My guidelines are only (1) length (4-5 pages single-spaced; (2) sources (at least 2 other than the textbook, and they can be reputable web sites as well as books and journal articles); (3) style (the more coherent and tied together the narrative is, the better the grade, so topics should not to be so overly broad that coherence is difficult to achieve); (4) your own opinions are encouraged, and particularly important when there is controversy between two or more viewpoints. There are no guidelines for topic other than that, and so much relates to motivation and behavior, so please just say what interests you and I’ll take it from there.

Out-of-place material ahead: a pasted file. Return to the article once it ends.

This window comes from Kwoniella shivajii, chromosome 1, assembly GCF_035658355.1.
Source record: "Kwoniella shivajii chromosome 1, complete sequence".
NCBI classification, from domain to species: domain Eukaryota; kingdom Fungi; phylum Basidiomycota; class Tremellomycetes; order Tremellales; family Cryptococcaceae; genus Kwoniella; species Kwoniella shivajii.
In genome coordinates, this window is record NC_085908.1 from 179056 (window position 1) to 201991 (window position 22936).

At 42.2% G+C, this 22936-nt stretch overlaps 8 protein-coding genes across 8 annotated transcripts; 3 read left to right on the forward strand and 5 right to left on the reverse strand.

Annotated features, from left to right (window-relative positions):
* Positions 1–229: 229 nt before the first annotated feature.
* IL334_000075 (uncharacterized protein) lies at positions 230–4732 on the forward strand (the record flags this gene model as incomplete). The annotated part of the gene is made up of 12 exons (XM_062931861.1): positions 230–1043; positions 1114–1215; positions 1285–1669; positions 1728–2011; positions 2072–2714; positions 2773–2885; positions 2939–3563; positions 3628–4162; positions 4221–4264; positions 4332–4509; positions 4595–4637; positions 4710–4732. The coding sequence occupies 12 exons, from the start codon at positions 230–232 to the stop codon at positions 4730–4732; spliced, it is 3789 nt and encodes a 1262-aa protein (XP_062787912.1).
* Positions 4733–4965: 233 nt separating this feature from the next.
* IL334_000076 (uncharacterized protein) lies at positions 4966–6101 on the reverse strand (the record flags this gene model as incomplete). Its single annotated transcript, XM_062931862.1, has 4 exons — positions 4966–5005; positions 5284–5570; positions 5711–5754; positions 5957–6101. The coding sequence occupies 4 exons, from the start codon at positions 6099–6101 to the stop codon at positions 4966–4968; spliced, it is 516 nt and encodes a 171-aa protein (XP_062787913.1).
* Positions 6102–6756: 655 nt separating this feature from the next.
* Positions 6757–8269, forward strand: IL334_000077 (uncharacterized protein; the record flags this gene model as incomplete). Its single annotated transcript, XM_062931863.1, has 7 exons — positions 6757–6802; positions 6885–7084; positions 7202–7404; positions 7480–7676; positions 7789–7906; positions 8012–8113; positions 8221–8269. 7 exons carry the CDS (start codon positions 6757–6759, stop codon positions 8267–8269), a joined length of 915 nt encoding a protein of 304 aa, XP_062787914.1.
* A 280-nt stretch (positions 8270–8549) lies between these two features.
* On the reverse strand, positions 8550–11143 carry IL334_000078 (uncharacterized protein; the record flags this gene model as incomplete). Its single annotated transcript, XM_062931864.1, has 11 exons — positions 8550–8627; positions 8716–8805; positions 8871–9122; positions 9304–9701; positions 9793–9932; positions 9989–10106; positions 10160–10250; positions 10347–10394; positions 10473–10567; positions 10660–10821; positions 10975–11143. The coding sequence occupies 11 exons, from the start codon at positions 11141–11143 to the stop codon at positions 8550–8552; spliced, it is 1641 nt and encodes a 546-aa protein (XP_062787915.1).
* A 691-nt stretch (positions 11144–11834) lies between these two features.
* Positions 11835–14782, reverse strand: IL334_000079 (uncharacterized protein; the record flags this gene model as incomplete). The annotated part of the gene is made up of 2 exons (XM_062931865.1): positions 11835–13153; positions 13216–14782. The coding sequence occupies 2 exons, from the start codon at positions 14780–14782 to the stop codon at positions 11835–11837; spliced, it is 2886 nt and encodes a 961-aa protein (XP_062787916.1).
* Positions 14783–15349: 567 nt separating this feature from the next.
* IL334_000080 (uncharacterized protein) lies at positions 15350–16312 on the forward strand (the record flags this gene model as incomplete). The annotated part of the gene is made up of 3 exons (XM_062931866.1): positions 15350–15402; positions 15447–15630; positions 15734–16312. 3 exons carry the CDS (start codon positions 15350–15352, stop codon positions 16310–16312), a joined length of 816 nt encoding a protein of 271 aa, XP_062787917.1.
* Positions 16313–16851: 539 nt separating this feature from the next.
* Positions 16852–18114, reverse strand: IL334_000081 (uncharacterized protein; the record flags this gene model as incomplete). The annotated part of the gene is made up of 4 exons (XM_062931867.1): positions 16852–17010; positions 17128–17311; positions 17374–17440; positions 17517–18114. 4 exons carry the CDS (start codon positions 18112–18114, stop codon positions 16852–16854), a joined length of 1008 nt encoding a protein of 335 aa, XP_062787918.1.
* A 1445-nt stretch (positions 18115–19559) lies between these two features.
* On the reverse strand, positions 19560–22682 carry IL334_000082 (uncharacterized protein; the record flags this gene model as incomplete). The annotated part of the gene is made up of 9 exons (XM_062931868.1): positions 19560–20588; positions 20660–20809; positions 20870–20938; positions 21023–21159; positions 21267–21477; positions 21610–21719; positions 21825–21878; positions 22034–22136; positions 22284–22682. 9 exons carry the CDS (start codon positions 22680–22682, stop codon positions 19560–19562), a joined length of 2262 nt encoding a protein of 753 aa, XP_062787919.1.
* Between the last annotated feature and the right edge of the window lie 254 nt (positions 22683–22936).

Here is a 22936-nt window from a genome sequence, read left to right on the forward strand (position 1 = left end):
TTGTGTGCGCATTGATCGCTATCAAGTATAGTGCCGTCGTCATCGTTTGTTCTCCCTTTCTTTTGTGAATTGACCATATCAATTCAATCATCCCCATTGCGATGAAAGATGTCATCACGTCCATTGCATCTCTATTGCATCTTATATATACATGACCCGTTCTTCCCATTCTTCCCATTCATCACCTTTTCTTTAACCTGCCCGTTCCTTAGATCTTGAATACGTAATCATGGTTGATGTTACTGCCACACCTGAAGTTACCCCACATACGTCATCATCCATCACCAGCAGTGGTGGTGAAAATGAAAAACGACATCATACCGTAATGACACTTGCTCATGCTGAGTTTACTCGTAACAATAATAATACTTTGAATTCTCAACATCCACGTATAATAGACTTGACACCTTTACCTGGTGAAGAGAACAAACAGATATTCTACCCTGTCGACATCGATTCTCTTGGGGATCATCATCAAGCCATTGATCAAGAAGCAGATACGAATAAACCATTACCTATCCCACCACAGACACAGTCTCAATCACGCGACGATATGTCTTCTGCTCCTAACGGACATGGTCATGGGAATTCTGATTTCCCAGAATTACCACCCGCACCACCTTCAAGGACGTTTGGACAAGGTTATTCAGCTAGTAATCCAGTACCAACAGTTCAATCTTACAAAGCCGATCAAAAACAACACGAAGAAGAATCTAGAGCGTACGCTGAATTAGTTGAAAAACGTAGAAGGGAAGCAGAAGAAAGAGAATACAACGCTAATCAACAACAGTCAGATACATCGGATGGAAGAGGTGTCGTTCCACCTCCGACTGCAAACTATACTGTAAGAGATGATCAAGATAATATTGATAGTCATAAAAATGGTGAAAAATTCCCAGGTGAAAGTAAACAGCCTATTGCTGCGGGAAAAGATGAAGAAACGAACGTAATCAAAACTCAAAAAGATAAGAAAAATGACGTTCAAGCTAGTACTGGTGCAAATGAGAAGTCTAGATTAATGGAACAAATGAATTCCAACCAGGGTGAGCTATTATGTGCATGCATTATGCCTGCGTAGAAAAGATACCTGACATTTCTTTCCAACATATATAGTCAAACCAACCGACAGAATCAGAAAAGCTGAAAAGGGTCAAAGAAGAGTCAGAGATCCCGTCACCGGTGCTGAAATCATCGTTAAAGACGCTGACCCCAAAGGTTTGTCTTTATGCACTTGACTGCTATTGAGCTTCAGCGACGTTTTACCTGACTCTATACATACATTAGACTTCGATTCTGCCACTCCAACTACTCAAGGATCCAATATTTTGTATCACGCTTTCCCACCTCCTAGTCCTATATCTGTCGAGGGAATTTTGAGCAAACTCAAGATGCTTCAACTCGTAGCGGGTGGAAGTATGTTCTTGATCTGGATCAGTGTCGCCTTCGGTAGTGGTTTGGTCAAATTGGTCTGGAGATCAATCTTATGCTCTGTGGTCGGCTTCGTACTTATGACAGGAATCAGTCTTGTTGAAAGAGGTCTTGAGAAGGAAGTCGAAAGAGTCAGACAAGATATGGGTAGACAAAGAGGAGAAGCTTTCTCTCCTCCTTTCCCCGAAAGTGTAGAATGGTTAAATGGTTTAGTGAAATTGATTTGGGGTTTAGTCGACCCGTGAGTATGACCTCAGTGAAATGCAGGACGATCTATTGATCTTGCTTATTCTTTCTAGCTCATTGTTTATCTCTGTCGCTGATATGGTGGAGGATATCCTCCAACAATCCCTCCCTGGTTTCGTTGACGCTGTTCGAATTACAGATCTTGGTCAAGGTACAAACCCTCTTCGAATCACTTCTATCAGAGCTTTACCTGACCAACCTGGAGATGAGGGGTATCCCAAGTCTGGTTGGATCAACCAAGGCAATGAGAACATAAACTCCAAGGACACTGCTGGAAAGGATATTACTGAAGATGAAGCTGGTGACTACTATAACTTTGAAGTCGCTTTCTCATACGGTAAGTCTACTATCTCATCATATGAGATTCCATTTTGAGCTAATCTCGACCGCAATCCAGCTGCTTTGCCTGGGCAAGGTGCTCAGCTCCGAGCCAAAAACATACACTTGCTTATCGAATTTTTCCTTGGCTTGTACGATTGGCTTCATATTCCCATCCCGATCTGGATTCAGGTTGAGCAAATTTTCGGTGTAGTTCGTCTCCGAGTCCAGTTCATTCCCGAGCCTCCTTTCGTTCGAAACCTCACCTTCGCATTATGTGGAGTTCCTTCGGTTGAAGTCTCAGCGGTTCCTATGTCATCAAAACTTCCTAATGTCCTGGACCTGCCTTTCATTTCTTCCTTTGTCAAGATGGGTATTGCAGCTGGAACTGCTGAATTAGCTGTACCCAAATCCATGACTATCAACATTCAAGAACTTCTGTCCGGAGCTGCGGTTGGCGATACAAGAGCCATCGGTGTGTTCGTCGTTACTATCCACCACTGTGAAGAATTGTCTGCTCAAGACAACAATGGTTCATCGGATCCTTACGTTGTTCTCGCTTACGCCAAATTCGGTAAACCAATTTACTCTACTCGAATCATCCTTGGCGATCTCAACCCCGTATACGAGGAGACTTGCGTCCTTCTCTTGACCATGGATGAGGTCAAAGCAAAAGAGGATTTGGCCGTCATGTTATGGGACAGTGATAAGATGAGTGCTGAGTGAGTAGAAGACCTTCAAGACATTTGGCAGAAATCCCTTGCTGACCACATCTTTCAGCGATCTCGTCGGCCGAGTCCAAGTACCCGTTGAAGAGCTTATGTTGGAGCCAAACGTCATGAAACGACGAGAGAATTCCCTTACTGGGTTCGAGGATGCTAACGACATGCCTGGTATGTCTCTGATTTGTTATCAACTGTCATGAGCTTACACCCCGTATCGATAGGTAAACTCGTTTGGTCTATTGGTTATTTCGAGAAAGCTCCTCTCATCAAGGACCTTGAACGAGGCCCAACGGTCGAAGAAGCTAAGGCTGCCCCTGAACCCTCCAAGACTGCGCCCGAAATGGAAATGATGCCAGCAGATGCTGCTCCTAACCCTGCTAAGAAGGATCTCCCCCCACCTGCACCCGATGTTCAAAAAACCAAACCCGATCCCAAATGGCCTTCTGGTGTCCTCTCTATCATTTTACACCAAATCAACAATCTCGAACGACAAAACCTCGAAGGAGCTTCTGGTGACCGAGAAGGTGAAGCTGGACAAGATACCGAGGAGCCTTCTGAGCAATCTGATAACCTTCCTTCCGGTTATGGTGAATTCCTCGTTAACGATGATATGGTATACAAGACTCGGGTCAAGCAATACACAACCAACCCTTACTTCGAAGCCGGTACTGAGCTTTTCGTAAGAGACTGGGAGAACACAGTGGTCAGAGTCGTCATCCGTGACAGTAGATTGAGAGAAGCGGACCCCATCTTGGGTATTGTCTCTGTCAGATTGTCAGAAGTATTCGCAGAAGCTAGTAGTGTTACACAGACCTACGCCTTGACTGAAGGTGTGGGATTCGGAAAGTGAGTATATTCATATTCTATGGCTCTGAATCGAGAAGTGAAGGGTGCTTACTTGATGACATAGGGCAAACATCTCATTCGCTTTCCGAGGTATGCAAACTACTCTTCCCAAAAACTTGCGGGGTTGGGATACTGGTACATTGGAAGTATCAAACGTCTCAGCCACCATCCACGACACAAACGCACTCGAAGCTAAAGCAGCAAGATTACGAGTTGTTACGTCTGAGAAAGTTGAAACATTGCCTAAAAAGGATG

For references, I am most familiar with APA style, but if there is another format that you’re comfortable with (e.g., MLA) that’s OK too. However, no matter which style you use, the references at the end should either be in alphabetical order by last name of first author or listed by number in order of first appearance. Even more important, the citations in the text need to be complete and match the references listed at the end. For example, if in the text you are taking some material from the article by Kraut (1982) on facial feedback and emotion, it is notenough to list the Kraut article at the end: you also must cite it in parentheses or brackets at the place in the text where you are using that material. That way the reader knows as exactly as possible the sources of your stated ideas, and can check them on his or her own. Related to that: if you cite one article in the text but found that article within another article that you actually read, it is important that you say so in the references at the end, again so the reader interested in pursuing the topic further can find what you found. There are many ways to do that: one way would be to say “Kraut (1982) … Cited in Ekman (1986) …”I am not expecting the paper to be a research article presenting original findings, though I will accept it with pleasure if it is! So you don’t need the APA trappings of Abstract, Introduction, Methods, etc., though sub-sections usually make it go smoother.In addition to guidelines for what is legal for a termpaper, there are also some guidelines for effective writing:Do not choose a topic that’s overly large (e.g., motivation for success in education is probably too big, but motivation for success in high school algebra is not).Try to avoid long run-on paragraphs. Generally a paragraph that’s longer than a page single-spaced or two pages double-spaced is likely to be too long. Break up the paragraph when the ideas become different, even if related (that’s something that’s a matter of feel.)Some usage issues:Differentiate between “affect” and “effect.” Illness “has an effect” on motivation but “affects” motivation. If “affect” is used as a noun it means the expressive part of emotion.Differentiate between “principal” and “principle.” The adjective, meaning main or most significant, is “principal.” “Principle” is a noun and means a rule that governs conduct or behavior. If “principal” is used as a noun it means the chief officer of a grade school or high school.Don’t avoid apostrophes when you’re using possessives. The ball that belongs to Mary is “Mary’s ball,” and the class that Dr. Ickes teaches is “Dr. Ickes’ class.” One exception (I don’t know why this is) is that the possessive of “it” is not “it’s” but “its.” (“it’s” means “it is.”)